Cinderella at Royal Opera House from 7 April 2011 to 6 May 2011

The combination of story, music and dance in The Royal Ballet’s Cinderella is a great way for all ages to discover the joy of great ballet. The famous fairytale elements are there: the spiteful Step-sisters, the Fairy Godmother, the ball, the striking clock. And at the centre is Cinderella whose rags-to-riches journey finally unites her with her handsome Prince.

Frederick Ashton’s ballet is especially demanding in its principal roles – with moments of breathtaking brilliance and great charm. It is the perfect way to enjoy some of the world’s greatest dancers bringing ballet to life. There are magical moments, as when Cinderella makes her entrance to the ball and her pas de deux with the Prince. But there is also humour with the Step-sisters, tussling with each other as well as failing to charm anyone else.

Prokofiev’s music is one of the great 20th-century ballet scores – here conducted by Pavel Sorokin and Royal Ballet Music Director BarryWordsworth – so rich in atmosphere and full of orchestral colour, a perfect complement to the stage pictures. Everything comes together for a perfect Easter treat with The Royal Ballet.

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Cinderella at Royal Opera House from 20 Nov 2010 to 29 Dec 2010

The combination of story, music and dance in The Royal Ballet’s Cinderella is hard to beat. All the elements of the story are there: the spiteful Step-sisters, the fairy godmother, the ball, the striking clock. And at the centre is Cinderella whose rags-to-riches journey unites her with her handsome prince.

Frederick Ashton created a ballet that is both demanding of its principals and full of great charm – the perfect way to enjoy some of the world’s greatest dancers bringing ballet to life. There are magical moments, as when Cinderella makes her entrance to the ball and her pas de deux with the Prince. But there is also humour and character with the Step-sisters, tussling with each other as well as failing to charm anyone else.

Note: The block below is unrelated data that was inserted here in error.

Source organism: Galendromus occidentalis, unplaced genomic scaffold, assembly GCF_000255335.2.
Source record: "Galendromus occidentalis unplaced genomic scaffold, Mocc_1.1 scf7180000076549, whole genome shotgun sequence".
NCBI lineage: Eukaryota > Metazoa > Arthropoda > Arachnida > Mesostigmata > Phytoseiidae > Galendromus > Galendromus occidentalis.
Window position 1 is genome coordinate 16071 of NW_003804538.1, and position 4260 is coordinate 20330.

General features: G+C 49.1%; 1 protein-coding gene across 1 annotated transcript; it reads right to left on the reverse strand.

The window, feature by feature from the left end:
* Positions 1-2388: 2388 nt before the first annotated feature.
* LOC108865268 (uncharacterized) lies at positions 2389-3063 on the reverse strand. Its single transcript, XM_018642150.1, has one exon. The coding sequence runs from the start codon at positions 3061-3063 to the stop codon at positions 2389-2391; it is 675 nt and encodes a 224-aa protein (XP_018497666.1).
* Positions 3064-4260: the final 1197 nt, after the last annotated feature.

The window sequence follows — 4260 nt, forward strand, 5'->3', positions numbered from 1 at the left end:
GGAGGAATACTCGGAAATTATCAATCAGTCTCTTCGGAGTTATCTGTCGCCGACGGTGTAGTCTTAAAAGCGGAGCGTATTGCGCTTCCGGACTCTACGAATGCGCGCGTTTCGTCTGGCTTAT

Prokofiev’s music is one of the great 20th-century ballet scores, so rich in atmosphere and full of orchestral colour, a perfect complement.

Frederick Ashton’s Sylvia at Royal Opera House

Only restored in its entirety in 2004, Frederick Ashton’s Sylvia at once showed itself a fine combination of all the ingredients of the best of classical ballet.

The story, from Greek myth, has Sylvia at the centre of dramatic events that have a statue come to life, Sylvia’s abduction by the evil hunter Orion, and her dead lover Aminta restored to life through the intervention of the god Eros.

The title role – created for Margot Fonteyn – requires a technical skill and classical elegance to challenge any ballerina to the full. But the accompanying host of characters and ensembles also allow the Company the chance to draw on its full range of dance and dramatic experience.

The music by Delibes, who is maybe better known today for Coppelia, is considered one of the finest of 19th-century ballet scores. It was much admired in its own day, and rightly so for its sheer variety and melodious appeal.

Rich classical designs for this production were inspired by the art of Lorrain, Poussin and others to create a beautiful setting for the story. Lovely to look at and delightful to hear, Sylvia is a complete experience of classical ballet at its best.

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